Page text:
• Crimes flagged on CRB checks on people applying for teaching positions

19. Government

  • Government/council spending on Facebook ads

January 6, 2013
by Claire

Starting with blogging again in 2013

My poor blog has been looking rather neglected. I haven’t really posted much for most of 2012, I’m hoping to change that a bit in 2013.

The second half of the year rather got away from me and I didn’t get as much done as I wanted to. I’m hoping to change that this year.

First thing that needs to be finished is the book I’m working about how  to get started with data journalism. It’s nearly finished, just a couple of stubborn chapters left to write (there is also the proofreading to do but it seems best not to think about that).

Other than that, I feel like I need to kick-start my learning when it comes to data journalism, there’s some new techniques I want to master, and I wanted to get Open Wales up and running again…and I have a start-up to launch at some point. So plenty to do.

Even though I failed to do much in the way of blogging, it appears people kept visiting. These were the most visited posts in the past year:

Putting it on a map – Google, BatchGeo and Fusion Tables

Huge list of data journalism resources

Putting it on a map – Longitudes and Latitudes

Combining Google Fusion Maps

How to make a heat map

November 6, 2012
by Claire
1 Comment

Google Fusion Heat Maps

Have completely failed to add a tutorial for making heat maps using Google Fusion Tables. To make this work, you have to first collect up some shapefiles – you can download them from open data sites, often as a KML, which can be directly uploaded or as shapefiles, which can be converted using Shape to FT.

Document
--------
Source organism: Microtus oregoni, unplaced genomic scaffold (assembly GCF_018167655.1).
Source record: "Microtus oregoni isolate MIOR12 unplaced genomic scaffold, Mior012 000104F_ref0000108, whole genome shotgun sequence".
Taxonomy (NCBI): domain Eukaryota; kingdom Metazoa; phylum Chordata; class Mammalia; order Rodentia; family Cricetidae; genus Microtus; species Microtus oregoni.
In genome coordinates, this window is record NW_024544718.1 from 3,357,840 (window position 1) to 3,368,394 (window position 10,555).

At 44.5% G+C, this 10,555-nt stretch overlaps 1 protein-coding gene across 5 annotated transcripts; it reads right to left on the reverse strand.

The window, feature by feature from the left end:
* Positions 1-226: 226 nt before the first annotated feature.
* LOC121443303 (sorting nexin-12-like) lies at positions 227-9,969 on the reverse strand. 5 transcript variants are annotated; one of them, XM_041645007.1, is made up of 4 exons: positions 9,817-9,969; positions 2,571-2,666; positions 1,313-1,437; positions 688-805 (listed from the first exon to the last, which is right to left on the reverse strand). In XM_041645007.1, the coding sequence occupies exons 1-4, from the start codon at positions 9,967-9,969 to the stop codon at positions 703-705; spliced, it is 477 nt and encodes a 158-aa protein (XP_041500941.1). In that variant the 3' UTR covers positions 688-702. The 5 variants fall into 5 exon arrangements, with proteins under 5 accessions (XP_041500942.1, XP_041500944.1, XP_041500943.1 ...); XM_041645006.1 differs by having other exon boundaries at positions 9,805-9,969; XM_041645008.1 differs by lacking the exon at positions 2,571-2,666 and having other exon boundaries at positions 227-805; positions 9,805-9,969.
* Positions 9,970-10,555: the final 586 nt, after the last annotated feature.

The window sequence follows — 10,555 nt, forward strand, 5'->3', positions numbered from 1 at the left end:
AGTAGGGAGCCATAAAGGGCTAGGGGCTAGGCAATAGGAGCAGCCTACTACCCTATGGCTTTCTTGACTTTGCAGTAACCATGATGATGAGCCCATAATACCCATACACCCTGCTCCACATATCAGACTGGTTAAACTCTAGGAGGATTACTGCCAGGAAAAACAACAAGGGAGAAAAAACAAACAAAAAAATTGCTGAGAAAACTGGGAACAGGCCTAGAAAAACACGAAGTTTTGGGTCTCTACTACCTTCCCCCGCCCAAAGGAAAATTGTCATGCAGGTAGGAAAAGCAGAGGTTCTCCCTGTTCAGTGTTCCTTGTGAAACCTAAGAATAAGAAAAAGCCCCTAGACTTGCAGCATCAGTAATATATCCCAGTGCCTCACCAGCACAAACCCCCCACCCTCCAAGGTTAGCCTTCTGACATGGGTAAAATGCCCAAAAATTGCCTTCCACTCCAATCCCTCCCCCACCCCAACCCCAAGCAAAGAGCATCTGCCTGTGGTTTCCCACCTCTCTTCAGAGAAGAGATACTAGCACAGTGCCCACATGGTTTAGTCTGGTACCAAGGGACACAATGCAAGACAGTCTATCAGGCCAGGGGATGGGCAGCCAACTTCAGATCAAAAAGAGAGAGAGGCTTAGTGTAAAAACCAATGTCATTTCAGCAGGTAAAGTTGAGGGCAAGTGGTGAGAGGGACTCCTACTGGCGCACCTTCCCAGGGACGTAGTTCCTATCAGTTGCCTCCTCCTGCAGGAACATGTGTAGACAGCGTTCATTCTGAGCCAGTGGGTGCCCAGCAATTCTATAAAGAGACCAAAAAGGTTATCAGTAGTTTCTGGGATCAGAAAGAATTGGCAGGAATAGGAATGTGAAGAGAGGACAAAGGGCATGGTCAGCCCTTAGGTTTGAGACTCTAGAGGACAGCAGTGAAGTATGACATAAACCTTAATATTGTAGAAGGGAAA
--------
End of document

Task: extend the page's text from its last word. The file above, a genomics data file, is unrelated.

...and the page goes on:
The Middle Super Output Areas used below are available for download from the ONS. Alternatively download this Google Fusion Table and then upload the downloaded file to your own Google account.

To make a Fusion Table heat map, you will need a table containing your shapefiles and one containing your data.

For this example, I’m using the claimant count data, which gives an indication of the number of people claiming jobseeker’s allowance at low levels.

This can be downloaded from the  NOMIS site – clicking on advanced query brings up a tool that allows you to select various Department for Work and Pensions Statistics for different geographic areas.

The options are on the left-hand side of the screen, the easiest thing to do is work down the list selecting the variables you want.

For this example, I’ve selected claimants aged 24 and under in the Middle Super Output Areas in London.

Once you are happy with your selections, you can download the data as an Excel spreadsheet.

The spreadsheet needs some cleaning before it can be used. Firstly in order for it to be uploaded to Google Fusion Tables, the headers need to be in the first row.

Also, so the data can be combined with other data sets, the codes need to be in their own separate column.

This can be done by creating a new column to the left and adding the formula: =LEFT(B2,9), copying the first nine characters (the code part) into the new column.